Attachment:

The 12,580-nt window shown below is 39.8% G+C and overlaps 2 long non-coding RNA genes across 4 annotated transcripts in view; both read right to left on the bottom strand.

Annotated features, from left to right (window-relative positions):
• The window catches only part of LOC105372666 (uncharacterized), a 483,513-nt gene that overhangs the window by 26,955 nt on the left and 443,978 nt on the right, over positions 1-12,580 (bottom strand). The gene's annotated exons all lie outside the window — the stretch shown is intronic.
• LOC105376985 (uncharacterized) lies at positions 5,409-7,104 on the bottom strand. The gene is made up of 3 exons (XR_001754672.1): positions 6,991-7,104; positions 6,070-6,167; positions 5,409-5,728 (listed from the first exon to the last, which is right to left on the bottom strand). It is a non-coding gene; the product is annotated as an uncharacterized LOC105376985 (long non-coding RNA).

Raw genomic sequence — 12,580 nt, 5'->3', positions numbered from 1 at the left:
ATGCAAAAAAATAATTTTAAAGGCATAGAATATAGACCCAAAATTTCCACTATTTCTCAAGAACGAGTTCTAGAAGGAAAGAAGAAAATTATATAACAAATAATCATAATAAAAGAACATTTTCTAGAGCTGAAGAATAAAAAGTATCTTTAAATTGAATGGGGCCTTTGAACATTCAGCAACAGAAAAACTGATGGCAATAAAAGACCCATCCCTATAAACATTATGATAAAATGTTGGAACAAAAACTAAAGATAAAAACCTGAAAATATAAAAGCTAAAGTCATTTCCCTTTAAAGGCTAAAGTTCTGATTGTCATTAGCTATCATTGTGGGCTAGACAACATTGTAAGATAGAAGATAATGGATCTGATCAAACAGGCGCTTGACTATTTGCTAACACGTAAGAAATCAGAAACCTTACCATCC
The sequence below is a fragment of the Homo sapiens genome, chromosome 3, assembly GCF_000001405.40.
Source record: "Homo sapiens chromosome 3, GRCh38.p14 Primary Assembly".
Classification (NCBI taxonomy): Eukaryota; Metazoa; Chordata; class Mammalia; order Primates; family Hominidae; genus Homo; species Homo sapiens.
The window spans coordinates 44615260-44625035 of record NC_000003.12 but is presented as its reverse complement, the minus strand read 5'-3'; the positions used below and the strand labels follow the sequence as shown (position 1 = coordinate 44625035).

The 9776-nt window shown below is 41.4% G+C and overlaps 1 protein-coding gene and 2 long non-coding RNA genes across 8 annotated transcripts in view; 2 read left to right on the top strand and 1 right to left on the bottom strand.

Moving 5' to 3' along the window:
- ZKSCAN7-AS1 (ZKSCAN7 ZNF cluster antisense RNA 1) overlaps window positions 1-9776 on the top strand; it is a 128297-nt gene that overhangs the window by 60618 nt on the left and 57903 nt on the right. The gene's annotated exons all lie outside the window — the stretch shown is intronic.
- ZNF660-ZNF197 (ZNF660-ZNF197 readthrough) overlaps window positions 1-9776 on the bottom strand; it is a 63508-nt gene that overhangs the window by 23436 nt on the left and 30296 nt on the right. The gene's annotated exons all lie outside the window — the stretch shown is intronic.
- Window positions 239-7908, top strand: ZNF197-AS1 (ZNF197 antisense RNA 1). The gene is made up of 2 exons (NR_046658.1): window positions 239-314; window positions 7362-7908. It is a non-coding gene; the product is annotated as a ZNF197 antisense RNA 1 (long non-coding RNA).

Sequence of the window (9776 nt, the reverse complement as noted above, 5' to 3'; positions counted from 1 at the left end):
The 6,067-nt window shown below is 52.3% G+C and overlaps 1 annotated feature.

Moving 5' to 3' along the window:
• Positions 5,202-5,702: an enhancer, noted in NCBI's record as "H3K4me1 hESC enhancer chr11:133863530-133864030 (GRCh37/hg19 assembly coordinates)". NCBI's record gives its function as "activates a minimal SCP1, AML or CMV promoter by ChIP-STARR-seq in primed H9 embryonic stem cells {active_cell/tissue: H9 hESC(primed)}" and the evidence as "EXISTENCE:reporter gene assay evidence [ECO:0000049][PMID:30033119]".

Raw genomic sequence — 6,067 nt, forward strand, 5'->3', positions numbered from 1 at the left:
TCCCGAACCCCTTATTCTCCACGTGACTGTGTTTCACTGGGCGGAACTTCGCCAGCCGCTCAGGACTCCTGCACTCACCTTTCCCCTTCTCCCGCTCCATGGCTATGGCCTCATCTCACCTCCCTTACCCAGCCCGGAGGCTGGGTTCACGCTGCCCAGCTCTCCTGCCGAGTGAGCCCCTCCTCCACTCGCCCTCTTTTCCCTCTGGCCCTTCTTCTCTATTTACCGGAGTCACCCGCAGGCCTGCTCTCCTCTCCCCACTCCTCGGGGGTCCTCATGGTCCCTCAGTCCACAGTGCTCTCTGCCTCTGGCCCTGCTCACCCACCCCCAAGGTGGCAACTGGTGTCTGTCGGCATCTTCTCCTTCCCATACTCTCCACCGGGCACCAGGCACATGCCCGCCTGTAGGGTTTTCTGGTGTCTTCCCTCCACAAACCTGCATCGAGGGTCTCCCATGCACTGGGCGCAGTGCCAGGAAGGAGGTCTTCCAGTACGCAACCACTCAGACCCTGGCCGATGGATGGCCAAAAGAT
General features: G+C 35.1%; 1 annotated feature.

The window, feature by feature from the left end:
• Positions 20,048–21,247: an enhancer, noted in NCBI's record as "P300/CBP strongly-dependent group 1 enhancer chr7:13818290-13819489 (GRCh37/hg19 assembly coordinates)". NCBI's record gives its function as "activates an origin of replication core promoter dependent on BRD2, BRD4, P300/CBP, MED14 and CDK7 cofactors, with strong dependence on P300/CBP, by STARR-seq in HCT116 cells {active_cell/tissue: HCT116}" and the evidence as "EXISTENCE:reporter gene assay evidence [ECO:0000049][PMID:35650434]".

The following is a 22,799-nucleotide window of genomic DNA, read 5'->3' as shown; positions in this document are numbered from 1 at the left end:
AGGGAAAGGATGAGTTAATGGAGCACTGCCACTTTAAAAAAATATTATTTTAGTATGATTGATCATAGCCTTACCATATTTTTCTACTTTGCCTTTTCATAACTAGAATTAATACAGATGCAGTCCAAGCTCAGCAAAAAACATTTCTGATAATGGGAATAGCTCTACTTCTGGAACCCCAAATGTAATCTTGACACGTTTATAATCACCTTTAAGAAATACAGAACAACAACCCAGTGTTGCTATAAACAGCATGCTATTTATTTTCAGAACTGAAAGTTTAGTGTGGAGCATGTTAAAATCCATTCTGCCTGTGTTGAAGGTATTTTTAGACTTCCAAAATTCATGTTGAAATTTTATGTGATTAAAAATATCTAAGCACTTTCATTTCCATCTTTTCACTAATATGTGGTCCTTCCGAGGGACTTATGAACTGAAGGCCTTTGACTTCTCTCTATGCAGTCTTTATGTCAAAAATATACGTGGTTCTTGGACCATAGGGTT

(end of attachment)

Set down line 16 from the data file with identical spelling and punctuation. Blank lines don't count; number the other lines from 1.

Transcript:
Sequence of the window (9776 nt, the reverse complement as noted above, 5' to 3'; positions counted from 1 at the left end):